Many California Schools Lack Nurses Amid Nursing Shortage, Budget Issues
Almost one in 10 students in California -- more than 600,000 children -- attend schools in districts that do not have a nurse on staff, and about 2,800 nurses provide care for the other 5.7 million students in the state, the Los Angeles Times reports.
According to the Times, the lack of school nurses in California has resulted in large part from the 1978 passage of Proposition 13, which reduced funds for schools, and, "as the state's ongoing fiscal crisis continues to squeeze school budgets, hiring nurses is not a top priority." California law only requires schools to provide medical care for special education students and spinal, vision and hearing exams -- which often are conducted by private companies hired by schools -- for all other students.
In addition, a national nursing shortage has left schools "competing for the same few nurses" as hospitals, according to Gayle McLean, who oversees 35 nurses for the 62,000-student Santa Ana Unified School District. "It's very difficult to find nurses that are well-qualified with the specific skills needed for schools," she said.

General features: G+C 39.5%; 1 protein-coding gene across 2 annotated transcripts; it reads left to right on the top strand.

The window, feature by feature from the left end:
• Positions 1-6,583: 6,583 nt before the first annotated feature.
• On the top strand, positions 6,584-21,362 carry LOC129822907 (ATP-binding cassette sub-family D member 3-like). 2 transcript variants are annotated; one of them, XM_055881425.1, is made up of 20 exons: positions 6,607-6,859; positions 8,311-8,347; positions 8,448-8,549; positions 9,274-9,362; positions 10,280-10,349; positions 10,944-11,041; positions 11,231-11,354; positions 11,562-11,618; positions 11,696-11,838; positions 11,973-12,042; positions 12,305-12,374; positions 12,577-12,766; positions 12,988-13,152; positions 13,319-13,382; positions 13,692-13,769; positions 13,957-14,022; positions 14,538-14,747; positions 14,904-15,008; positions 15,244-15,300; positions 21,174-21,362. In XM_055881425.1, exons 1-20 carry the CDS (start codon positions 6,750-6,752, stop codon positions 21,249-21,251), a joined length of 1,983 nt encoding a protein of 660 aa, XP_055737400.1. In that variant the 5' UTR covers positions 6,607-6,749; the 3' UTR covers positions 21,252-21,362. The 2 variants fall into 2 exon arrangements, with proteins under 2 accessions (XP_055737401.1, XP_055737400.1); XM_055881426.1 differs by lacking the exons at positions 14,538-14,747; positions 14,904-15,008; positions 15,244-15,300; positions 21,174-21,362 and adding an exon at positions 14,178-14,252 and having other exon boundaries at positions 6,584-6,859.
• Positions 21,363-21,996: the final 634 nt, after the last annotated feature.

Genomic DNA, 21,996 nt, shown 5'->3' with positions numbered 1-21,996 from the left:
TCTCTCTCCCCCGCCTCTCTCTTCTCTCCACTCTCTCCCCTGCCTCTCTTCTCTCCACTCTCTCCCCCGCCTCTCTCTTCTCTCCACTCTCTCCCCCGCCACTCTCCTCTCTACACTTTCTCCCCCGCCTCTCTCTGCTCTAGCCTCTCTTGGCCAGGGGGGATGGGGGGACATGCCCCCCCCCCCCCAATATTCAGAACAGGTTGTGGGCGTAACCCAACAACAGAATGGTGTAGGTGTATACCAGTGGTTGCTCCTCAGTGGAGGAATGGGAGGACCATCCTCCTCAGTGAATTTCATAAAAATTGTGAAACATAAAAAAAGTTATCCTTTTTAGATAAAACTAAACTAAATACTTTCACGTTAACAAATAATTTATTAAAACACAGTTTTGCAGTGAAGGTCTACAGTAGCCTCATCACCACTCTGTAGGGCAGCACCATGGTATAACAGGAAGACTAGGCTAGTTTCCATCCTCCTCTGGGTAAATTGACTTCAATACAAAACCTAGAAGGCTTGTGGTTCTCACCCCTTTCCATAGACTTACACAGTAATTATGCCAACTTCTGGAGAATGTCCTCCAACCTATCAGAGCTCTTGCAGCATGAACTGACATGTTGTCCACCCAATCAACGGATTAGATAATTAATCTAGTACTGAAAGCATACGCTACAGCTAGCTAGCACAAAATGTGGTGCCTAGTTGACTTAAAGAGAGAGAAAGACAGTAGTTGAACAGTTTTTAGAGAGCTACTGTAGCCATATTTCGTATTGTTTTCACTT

In place of nurses, "minimally trained, unlicensed staff members," such as secretaries and attendance officers, often provide care for students whose conditions range from a "runny nose" to "chronic illnesses that require potent medications and daily treatment," according to the Times.
Karen Maiorca, nursing director for Los Angeles Unified School District, said, "The type of children coming to school today has changed dramatically. If we could have a nurse at every school, students would be a lot safer." Maiorca added that many students in low-income school districts do not have access to regular medical care outside of school (Rubin, Los Angeles Times, 3/20).